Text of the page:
It's an exciting week in BBC Children in Need's busy calendar. On the Chris Evans show, Sir Terry Wogan announced our biggest total in the history of the charity: a whopping Â£39million.
The 2009 telethon kick-started this year's Appeal, raising Â£20.3million, and since then we have been overwhelmed by the generosity of the British public, which has seen the total almost double. Last year marked the 30th anniversary of the Appeal, which makes the record even more special, and we hope the public will come out in force once more this year and support us.
It's remarkable to think that the BBC launched its first broadcast appeal for children in 1927 through a five-minute radio programme on Christmas Day. It raised Â£1,143 18s 3d and the proceeds were shared with four prominent children's charities. In 1980 the appeal was broadcast on BBC One in a new telethon format, hosted by Sir Terry with Sue Lawley and Esther Rantzen. We have come a long way in 30 years and raised a lot of cash.
The show has evolved to become one of the highlights of BBC One's entertainment calendar and last year saw audience figures peak at 12.5 million, with the great and the good of the worlds of showbiz and entertainment appearing to help raise the roof for Pudsey. So a big thanks to everyone who has helped in any way to raise money for the charity - we really do appreciate it, as do the children's charities who benefit from the grants we give.
Pudsey has also changed through the years from the very sad-looking brown bear with the red and white spotty eyepatch who graced our screens back in 1980, to the fresh-faced bear of today that we know and love, his last makeover happening in 2007. The first teddy bear Pudsey still exists in the BBC archives, having been usurped by the sunny yellow bear who graces T-shirts and much more up and down the country.
I think the great thing about BBC Children in Need is that it is the people's charity. It is the fundraisers and supporters who take the initiative and create events across the UK in order to help us raise funds for disadvantaged children. We hear some great stories of what the nation is up to - the imagination of the UK knows no bounds! From a marathon space-hopper race and walking from Spain to Cornwall, to a spotty hug-a-thon and a sponsored ghost hunt, it can be quite overwhelming when you hear the lengths people go to for us.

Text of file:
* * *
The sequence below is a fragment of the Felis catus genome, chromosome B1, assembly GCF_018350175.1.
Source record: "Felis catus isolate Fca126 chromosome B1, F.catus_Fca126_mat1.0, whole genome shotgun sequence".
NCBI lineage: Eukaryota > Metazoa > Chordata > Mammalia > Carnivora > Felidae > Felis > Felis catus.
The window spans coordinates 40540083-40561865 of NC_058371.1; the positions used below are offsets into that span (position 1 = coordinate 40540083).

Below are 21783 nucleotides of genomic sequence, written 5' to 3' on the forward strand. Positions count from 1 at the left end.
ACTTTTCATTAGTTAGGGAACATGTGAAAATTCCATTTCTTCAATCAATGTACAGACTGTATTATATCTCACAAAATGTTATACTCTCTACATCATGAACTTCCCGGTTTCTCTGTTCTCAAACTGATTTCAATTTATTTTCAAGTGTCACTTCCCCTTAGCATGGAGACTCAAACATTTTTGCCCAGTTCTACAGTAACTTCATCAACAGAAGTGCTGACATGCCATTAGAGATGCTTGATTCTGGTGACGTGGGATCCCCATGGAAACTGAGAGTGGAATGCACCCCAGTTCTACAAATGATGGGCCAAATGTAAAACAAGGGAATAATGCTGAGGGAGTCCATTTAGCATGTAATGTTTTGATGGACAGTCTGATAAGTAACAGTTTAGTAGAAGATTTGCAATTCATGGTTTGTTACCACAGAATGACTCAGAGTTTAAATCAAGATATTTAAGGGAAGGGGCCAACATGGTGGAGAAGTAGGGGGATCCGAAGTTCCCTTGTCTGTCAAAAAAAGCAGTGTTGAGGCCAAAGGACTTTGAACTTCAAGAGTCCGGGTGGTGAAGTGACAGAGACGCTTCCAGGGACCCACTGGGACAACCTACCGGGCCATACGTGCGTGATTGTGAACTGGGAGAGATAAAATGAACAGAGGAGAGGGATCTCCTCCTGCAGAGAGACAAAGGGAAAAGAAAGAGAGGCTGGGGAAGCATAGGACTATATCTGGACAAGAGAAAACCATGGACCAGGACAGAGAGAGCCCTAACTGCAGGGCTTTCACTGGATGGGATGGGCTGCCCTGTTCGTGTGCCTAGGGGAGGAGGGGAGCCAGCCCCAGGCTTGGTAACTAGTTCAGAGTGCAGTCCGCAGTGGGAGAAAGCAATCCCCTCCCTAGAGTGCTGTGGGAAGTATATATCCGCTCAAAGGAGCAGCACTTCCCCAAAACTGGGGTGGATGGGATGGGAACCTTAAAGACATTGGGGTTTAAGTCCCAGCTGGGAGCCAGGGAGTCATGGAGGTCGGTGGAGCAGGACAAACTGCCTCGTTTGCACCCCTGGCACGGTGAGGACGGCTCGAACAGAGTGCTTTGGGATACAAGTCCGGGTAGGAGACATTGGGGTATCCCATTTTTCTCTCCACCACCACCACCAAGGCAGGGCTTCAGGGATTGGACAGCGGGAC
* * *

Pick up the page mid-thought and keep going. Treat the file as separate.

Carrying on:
It's important for us to empower our fundraisers and make sure they enjoy raising money for Children in Need. In some ways it's their charity, not ours - we are just looking after it, making sure it's still a great entertainment-based charity for the next generation to enjoy. Lots of our fundraisers are kids, growing up with the simple message about children in the UK helping other children. It's quite humbling really.
You can see some of the children the charity has helped thanks to the generosity of the great British public on our website. We work hard with our grantees to locate and showcase a range of the great stories behind the projects we fund on the telethon. This is really important as it shows how the money that people work incredibly hard to raise and donate is helping to make a real difference to young lives, while also encouraging further engagement with us.
This week also marks the second of our four annual grant rounds. It means that to date we have given out nearly half of our total pot to help disadvantaged children all across the UK.
Last week I went to a project called Sense Scotland based in Glasgow. They provide services to help children who have a range of profound sensory disabilities. Sense Scotland received a BBC Children in Need grant of Â£333,000 a few years ago to build a children's wing, and since then they have been able to secure millions of additional funding to extend their facilities in order to help more people.
It is really rewarding to be able to see that the money works hard for years after it is first awarded and to speak to the people our funding is helping.
We are also pleased to have been highlighted as a focus in the Strategy Review where we were identified as one of the events that bring communities and the nation together. BBC Children in Need is very much a national occasion with real local relevance and can create real community cohesion across the UK.
Gilda Witte is Director of Marketing and Fundraising, BBC Children in Need